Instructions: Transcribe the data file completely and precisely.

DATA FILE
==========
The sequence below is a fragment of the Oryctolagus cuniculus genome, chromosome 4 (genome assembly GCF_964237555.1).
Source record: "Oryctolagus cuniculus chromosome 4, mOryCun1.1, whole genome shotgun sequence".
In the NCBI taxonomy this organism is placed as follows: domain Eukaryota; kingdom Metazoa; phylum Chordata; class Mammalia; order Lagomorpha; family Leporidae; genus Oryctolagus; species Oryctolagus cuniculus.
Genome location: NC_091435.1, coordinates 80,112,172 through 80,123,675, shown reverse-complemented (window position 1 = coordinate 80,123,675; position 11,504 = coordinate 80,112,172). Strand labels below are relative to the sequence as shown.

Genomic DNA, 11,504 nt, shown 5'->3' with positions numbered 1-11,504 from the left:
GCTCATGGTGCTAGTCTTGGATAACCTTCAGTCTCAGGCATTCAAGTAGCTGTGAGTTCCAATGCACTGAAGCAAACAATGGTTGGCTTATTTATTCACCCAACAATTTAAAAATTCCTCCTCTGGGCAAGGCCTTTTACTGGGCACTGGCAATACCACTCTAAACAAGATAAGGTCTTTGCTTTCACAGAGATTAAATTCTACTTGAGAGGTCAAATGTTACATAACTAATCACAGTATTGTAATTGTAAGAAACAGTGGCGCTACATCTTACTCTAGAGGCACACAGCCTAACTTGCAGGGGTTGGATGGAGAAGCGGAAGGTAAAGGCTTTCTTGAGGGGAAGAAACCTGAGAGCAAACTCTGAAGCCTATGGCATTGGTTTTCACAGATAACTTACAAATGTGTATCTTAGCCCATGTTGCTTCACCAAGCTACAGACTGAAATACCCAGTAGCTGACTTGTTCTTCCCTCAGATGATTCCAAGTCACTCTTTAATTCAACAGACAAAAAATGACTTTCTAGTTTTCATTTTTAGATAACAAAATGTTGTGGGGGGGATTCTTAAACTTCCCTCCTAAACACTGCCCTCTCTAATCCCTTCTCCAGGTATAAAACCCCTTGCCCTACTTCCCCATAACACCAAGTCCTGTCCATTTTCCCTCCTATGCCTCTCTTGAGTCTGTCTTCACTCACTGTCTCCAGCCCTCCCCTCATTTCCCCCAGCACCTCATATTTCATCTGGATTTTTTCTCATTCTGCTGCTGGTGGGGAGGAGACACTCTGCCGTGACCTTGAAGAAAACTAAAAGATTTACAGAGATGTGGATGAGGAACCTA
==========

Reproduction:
The sequence below is a fragment of the Oryctolagus cuniculus genome, chromosome 4 (genome assembly GCF_964237555.1).
Source record: "Oryctolagus cuniculus chromosome 4, mOryCun1.1, whole genome shotgun sequence".
In the NCBI taxonomy this organism is placed as follows: domain Eukaryota; kingdom Metazoa; phylum Chordata; class Mammalia; order Lagomorpha; family Leporidae; genus Oryctolagus; species Oryctolagus cuniculus.
Genome location: NC_091435.1, coordinates 80,112,172 through 80,123,675, shown reverse-complemented (window position 1 = coordinate 80,123,675; position 11,504 = coordinate 80,112,172). Strand labels below are relative to the sequence as shown.

Genomic DNA, 11,504 nt, shown 5'->3' with positions numbered 1-11,504 from the left:
GCTCATGGTGCTAGTCTTGGATAACCTTCAGTCTCAGGCATTCAAGTAGCTGTGAGTTCCAATGCACTGAAGCAAACAATGGTTGGCTTATTTATTCACCCAACAATTTAAAAATTCCTCCTCTGGGCAAGGCCTTTTACTGGGCACTGGCAATACCACTCTAAACAAGATAAGGTCTTTGCTTTCACAGAGATTAAATTCTACTTGAGAGGTCAAATGTTACATAACTAATCACAGTATTGTAATTGTAAGAAACAGTGGCGCTACATCTTACTCTAGAGGCACACAGCCTAACTTGCAGGGGTTGGATGGAGAAGCGGAAGGTAAAGGCTTTCTTGAGGGGAAGAAACCTGAGAGCAAACTCTGAAGCCTATGGCATTGGTTTTCACAGATAACTTACAAATGTGTATCTTAGCCCATGTTGCTTCACCAAGCTACAGACTGAAATACCCAGTAGCTGACTTGTTCTTCCCTCAGATGATTCCAAGTCACTCTTTAATTCAACAGACAAAAAATGACTTTCTAGTTTTCATTTTTAGATAACAAAATGTTGTGGGGGGGATTCTTAAACTTCCCTCCTAAACACTGCCCTCTCTAATCCCTTCTCCAGGTATAAAACCCCTTGCCCTACTTCCCCATAACACCAAGTCCTGTCCATTTTCCCTCCTATGCCTCTCTTGAGTCTGTCTTCACTCACTGTCTCCAGCCCTCCCCTCATTTCCCCCAGCACCTCATATTTCATCTGGATTTTTTCTCATTCTGCTGCTGGTGGGGAGGAGACACTCTGCCGTGACCTTGAAGAAAACTAAAAGATTTACAGAGATGTGGATGAGGAACCTA